Ballrace: the ‘scientific toy’ of the Sixties to the iconic ‘executive toy’ of the Seventies…
Richard Loncraine was a film-student at the Royal College of Art, when, in 1967, he designed the chromed-steel ‘scientific toy’ with swinging balls that he called Ballrace – better known as Newton’s cradle. There were other versions, with wooden frames, but it was Loncraine’s elegant design inspired by the Bauhaus-period furniture of Marcel Breuer that became the iconic ‘executive toy’ fondly believed to be seen on the desk of every high-flying businessman in the 1970s. Packaged in a clear acetate box with Sir Isaac Newton’s Third Law of Motion printed on the lid (in in four languages) it had modern appeal and could be found at gift shops and interior design showrooms in the more fashionable parts of London.
“Gooddesign – and it must be Fun“
Increasing post-war prosperity brought with it a demand for stylish products like Ballrace as gifts to amuse grown-ups. By 1969, Loncraine was directing films for BBC Television’s Tomorrow’s World, when he invited Peter Broxton to join him and develop the toy business. Loncraine Broxton (LB) began as a trading partnership in the summer of 1969, around the time of the first Apollo Moon landing. With no working capital, funding relied on sales of Ballrace to provide much needed cash-flow. The partners’ maxim was – Good design – and it must be Fun!
Ballrace was assembled by one skilled worker in rooms above a ‘rags and metals’ shop near Chelsea Reach. Purchasing, assembly, quality control, sales and distribution were managed by one partner with a van. However, sales of Ballrace alone barely covered existing overheads. So, to boost cash-flow, witty gift ideas were created from readily available components, such as candles, ball-bearings, springs and magnets: candles in Andy Warhol-style soup cans; clear acrylic tubes with balls suspended in clear fluids; clear inflatable plastic cushions with a handful of floating feathers, and a satirical union jack that fluttered down a flagpole. All sold in trendy shops in Carnaby Street and the King’s Road, Chelsea.
LB’s initial design project was the Rockerbike – FUN 41 – a child’s rocking motorcycle made entirely from cardboard. A prototype was shown to interested parties in the UK and USA, but no one was willing to meet the up-front costs of large volume production. When one prospective US distributor expressed concern about perceived connotations with the Hell’s Angels, the exasperated partners gave up – moving swiftly on to launch their spring collection – a stool made from a giant steel spring, a spring table-lamp, and spring egg-cups – all chromium plated.
The launch of LB’s new executive game ‘Boardroom Boules’ was delayed by the advent of the ‘three-day week’ in early 1974. With coal miners picketing the power stations, electricity was rationed and the nation was plunged into darkness. Millions were laid off work and the demise of the executive class seemed inevitable – the decision was made to change the name of the new game from ‘Boardroom’ to ‘Indoor’ Boules.
The cost of tooling to injection-mould a clear plastic box for Indoor Boules was prohibitive. After much searching a suitable container was sourced in West Germany – the steel balls came from Russia, the wooden ‘pig’ from Lancashire and tape-measures were made in Croydon – all that was needed to re-create that holiday in the Dordogne on the comfort of your own Wilton or Axminster.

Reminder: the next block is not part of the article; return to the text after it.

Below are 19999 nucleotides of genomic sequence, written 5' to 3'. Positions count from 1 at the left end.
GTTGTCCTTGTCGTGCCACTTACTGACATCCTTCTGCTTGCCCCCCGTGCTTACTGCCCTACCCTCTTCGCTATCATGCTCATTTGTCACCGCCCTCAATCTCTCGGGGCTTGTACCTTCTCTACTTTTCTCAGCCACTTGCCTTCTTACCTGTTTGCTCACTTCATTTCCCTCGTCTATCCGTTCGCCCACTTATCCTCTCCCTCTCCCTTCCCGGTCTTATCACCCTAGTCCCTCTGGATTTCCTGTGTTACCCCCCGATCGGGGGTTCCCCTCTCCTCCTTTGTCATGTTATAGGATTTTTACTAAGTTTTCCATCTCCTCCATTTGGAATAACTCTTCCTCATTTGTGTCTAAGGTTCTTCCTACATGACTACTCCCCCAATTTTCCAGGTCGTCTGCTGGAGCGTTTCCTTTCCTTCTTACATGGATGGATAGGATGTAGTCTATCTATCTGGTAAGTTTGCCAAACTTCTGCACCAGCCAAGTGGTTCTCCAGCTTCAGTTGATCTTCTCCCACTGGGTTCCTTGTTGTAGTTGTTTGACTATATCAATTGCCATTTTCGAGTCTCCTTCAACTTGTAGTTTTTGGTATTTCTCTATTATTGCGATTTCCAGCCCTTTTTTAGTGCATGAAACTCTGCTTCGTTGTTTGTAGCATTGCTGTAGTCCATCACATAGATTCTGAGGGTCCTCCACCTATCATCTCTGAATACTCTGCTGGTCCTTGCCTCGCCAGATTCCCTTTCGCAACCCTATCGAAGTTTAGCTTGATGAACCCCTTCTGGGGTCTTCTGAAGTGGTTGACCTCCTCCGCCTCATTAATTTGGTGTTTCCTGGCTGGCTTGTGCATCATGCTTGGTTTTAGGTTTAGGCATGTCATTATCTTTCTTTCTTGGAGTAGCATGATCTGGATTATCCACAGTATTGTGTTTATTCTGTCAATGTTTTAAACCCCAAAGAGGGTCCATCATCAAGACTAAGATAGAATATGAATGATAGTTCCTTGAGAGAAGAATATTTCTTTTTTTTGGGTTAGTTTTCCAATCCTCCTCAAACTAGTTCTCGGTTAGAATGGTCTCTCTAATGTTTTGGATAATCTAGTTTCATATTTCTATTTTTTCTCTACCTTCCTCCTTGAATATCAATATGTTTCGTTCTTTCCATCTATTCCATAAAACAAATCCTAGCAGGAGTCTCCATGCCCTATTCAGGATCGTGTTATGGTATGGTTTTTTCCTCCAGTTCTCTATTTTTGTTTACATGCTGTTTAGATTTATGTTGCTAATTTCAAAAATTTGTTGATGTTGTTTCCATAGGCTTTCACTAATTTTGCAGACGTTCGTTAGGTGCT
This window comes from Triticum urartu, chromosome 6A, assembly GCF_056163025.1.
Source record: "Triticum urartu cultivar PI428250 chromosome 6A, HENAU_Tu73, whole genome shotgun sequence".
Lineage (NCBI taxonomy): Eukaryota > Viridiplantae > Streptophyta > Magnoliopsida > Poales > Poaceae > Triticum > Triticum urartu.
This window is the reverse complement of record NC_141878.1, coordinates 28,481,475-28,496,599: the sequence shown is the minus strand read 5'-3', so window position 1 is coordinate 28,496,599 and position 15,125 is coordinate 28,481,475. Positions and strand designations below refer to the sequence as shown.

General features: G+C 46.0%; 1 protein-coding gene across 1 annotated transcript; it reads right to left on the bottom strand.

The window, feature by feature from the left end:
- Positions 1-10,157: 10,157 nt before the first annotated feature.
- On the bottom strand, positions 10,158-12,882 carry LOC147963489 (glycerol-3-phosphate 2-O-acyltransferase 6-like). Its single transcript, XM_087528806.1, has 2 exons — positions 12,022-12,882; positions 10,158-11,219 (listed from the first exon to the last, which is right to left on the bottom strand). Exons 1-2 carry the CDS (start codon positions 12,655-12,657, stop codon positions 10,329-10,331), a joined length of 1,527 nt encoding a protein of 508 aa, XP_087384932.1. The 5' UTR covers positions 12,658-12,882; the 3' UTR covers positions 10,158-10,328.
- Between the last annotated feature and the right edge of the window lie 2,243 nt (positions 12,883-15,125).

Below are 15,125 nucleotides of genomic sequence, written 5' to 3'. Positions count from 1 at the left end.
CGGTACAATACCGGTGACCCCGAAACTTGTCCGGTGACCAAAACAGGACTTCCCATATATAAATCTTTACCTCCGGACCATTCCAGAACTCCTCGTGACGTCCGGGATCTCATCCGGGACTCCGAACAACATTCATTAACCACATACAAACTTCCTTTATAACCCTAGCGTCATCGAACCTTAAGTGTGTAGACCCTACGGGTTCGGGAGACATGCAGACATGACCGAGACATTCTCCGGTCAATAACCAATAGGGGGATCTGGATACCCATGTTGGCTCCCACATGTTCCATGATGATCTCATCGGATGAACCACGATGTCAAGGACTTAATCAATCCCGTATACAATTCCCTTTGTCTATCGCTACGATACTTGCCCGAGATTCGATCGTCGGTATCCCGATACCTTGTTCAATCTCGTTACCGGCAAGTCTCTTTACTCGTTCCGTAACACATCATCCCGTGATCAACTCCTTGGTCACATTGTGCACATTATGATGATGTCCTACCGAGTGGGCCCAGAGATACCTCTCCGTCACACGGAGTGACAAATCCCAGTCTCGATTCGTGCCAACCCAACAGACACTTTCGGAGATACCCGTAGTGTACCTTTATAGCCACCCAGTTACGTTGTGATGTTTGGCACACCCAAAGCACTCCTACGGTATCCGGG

This astonishing writing instrument levitates permanently above its magnetic plinth. The ball-point tip being the only part touching the plinth the forces of friction are reduced to a minimum – given a twist between finger and thumb the pen will spin for some time. Mesmerising optical effects are produced by the embossed foil sleeve.
Below: a mock-up prototype for corporate clients – the name is illegible until pen is set spinning.
With chrome enjoying a style revival in the early 1970s, Ryman Conran Interiors devoted their Tottenham Court Road showroom to a ‘Chrome Christmas’ event. LB provided ‘chrome effect’ telephones, typewriters, pens, plastic fruit, flowers, and Coca-Cola bottles. The Coke bottles were the old style, with raised logo, becoming scarce and only found by sorting through crates of ’empties’ at cafes around central London. Mr Chow bought some to decorate his new restaurant in Queensway, and Beat author William Burroughs had one he photographed in his London apartment. Now a collectors’ item.
John Schlesinger, director of the Academy Award winning film Midnight Cowboy (1969) asked Loncraine Broxton to create sculptures and props for his new film Sunday Bloody Sunday starring Peter Finch and Glenda Jackson. They included a Richard Nixon jukebox, and a garden sculpture incorporating dozens of slender glass tubes pulsing with coloured fluids. For a night scene the Habitat showroom in Old Brompton Road featured LB spring stools together with perspex columns filled with chromed spheres moving in clear fluid.
With thanks to Michael Childers for permission to reproduce his photographs here.
Tumblers – LB’s state of the art fluid-technology – the hollow walls display an abundance of coloured shapes swirling with mouth-watering motion as you twist in the hand. Who cares if if the drink has run out!